Sad News From The Latin Music World

Sad News from the Latin Music World:

Emilio Navaira

The Tejano music world is reeling from news that Emilio Navaira or simply "Emilio" as he was known to his fans, was involved in a serious bus accident and may not survive. For those of you who are not into this genre of music, Emilio was considered the King of Tejano during the time period that Selena was considered the Queen of Tejano. The Aging Disco Diva did not grow up listening to this type of music, but Mr. A.D.D. is a fan of Tejano, norteño and ranchera music.

Doctors say Grammy-winning Tejano singer-songwriter Emilio Navaira may not survive a severe brain injury he suffered when his tour bus crashed Sunday on a Houston freeway.

Navaira underwent two hours of surgery and is in a medically induced coma as physicians at Memorial Hermann Hospital in the Texas Medical Center try to control swelling of his brain.

The San Antonio native was driving the bus following a performance in the Houston area when it slammed into traffic barrels where two freeways interchange before dawn Sunday.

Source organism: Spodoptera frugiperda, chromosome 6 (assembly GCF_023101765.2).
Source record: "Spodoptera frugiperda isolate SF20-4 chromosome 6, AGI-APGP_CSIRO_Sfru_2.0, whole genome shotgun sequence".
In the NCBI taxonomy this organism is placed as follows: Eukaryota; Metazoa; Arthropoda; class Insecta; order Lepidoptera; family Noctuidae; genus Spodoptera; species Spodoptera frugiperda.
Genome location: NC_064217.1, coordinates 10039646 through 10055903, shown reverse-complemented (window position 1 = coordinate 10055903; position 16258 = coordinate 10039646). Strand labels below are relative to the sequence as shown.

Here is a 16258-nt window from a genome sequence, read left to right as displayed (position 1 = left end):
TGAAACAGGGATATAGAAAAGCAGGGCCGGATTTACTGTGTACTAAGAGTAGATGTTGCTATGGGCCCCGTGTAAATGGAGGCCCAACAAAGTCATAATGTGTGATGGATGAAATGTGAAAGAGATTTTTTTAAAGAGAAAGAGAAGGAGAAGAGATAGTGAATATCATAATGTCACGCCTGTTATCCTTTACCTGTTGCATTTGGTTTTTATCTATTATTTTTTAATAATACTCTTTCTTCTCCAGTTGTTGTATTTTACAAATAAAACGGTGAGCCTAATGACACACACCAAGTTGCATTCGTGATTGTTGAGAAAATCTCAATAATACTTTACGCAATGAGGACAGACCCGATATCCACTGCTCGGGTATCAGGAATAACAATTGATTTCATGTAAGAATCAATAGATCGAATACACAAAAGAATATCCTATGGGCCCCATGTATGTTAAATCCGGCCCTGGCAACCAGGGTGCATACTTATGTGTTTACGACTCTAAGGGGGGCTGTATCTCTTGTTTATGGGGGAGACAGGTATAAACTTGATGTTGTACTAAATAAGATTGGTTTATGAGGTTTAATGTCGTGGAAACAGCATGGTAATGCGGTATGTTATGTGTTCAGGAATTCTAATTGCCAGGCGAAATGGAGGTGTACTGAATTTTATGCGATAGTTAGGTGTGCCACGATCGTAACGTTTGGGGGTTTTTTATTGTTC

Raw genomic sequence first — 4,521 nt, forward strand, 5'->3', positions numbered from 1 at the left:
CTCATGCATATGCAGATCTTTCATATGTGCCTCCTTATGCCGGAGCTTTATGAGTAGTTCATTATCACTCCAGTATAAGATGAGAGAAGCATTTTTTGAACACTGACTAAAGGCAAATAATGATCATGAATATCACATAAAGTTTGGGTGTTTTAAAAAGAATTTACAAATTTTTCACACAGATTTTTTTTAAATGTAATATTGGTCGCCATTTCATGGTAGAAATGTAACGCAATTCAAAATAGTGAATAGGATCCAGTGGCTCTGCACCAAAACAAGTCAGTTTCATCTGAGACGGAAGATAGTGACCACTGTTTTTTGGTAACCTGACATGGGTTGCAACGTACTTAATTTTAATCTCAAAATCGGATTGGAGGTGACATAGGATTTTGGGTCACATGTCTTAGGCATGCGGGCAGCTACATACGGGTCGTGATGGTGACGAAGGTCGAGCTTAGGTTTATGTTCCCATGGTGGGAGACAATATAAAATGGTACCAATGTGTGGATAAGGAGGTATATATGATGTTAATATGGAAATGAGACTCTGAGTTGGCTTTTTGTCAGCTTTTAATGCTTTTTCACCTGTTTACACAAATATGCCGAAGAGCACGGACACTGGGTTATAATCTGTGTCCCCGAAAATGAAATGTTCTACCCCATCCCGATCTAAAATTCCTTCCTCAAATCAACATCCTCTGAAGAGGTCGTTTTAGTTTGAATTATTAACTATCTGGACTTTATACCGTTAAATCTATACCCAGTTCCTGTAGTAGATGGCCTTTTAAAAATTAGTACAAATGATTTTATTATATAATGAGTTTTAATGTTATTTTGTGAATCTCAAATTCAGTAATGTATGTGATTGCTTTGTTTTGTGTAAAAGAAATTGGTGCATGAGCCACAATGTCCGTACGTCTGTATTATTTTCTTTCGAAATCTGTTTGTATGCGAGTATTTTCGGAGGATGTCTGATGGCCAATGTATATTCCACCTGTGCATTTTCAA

He was the most seriously hurt of seven people aboard the bus. One of those is still hospitalized.

Israel Cachao Lopez

More sad news for the Hispanic music community: Cachao has passed away at age 89. The Aging Disco Diva DID grow up listening to mambos, pachanga and chachacha.

Here he is at age 88 performing in the U.K.:

Israel Cachao López, the Cuban bassist and composer who was a pioneer of the mambo, died on Saturday in Coral Gables, Fla. He was 89 and lived in Coral Gables.The cause was complications resulting from kidney failure, said Nelson Albareda, whose company, Eventus, was his manager.

Cachao, as he was universally known, transformed the rhythm of Cuban music when he and his brother, the pianist and cellist Orestes López, extended and accelerated the final section of the stately Cuban danzón into the mambo. “My brother and I would say to each other, ‘Mambea, mambea ahí,’ which meant to add swing to that part,” he said in a 2006 interview with The Miami Herald. The springy mambo bass lines Cachao created in the late 1930’s — simultaneously driving and playful — became a foundation of modern Cuban music, of the salsa that grew out of it, and also of Latin-influenced rock ’n’ roll and rhythm-and-blues. For much of the 20th century, Cachao’s innovations set the world dancing.

In the late 1950’s, he brought another breakthrough to Latin music with descargas: late-night Havana jam sessions that merged Afro-Cuban rhythms, Cuban songs and the convolutions of jazz. The mixture of propulsion and exploration in those recordings has influenced salsa and jazz musicians ever since.

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